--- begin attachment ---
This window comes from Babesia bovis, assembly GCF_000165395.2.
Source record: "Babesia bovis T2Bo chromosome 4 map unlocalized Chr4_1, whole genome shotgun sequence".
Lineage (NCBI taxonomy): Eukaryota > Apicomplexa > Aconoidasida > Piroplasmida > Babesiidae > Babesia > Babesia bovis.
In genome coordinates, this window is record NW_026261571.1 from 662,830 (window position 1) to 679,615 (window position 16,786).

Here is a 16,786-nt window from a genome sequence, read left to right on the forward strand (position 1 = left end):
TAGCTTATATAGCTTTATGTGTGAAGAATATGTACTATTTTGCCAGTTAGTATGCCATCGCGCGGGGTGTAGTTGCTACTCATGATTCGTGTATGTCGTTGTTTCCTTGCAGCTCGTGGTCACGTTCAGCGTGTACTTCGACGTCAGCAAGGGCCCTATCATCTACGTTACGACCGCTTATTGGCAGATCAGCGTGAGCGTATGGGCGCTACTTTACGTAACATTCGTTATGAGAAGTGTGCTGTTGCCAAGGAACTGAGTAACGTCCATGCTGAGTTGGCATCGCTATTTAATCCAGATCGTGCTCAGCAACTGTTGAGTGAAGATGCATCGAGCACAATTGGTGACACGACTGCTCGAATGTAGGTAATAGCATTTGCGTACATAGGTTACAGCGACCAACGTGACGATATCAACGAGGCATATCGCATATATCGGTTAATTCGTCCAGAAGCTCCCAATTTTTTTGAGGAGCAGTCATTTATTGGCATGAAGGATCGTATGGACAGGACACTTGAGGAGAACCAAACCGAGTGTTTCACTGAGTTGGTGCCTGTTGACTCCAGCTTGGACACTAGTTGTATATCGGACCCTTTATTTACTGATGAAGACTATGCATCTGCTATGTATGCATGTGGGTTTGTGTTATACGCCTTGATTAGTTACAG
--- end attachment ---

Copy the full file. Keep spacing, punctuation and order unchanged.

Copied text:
This window comes from Babesia bovis, assembly GCF_000165395.2.
Source record: "Babesia bovis T2Bo chromosome 4 map unlocalized Chr4_1, whole genome shotgun sequence".
Lineage (NCBI taxonomy): Eukaryota > Apicomplexa > Aconoidasida > Piroplasmida > Babesiidae > Babesia > Babesia bovis.
In genome coordinates, this window is record NW_026261571.1 from 662,830 (window position 1) to 679,615 (window position 16,786).

Here is a 16,786-nt window from a genome sequence, read left to right on the forward strand (position 1 = left end):
TAGCTTATATAGCTTTATGTGTGAAGAATATGTACTATTTTGCCAGTTAGTATGCCATCGCGCGGGGTGTAGTTGCTACTCATGATTCGTGTATGTCGTTGTTTCCTTGCAGCTCGTGGTCACGTTCAGCGTGTACTTCGACGTCAGCAAGGGCCCTATCATCTACGTTACGACCGCTTATTGGCAGATCAGCGTGAGCGTATGGGCGCTACTTTACGTAACATTCGTTATGAGAAGTGTGCTGTTGCCAAGGAACTGAGTAACGTCCATGCTGAGTTGGCATCGCTATTTAATCCAGATCGTGCTCAGCAACTGTTGAGTGAAGATGCATCGAGCACAATTGGTGACACGACTGCTCGAATGTAGGTAATAGCATTTGCGTACATAGGTTACAGCGACCAACGTGACGATATCAACGAGGCATATCGCATATATCGGTTAATTCGTCCAGAAGCTCCCAATTTTTTTGAGGAGCAGTCATTTATTGGCATGAAGGATCGTATGGACAGGACACTTGAGGAGAACCAAACCGAGTGTTTCACTGAGTTGGTGCCTGTTGACTCCAGCTTGGACACTAGTTGTATATCGGACCCTTTATTTACTGATGAAGACTATGCATCTGCTATGTATGCATGTGGGTTTGTGTTATACGCCTTGATTAGTTACAG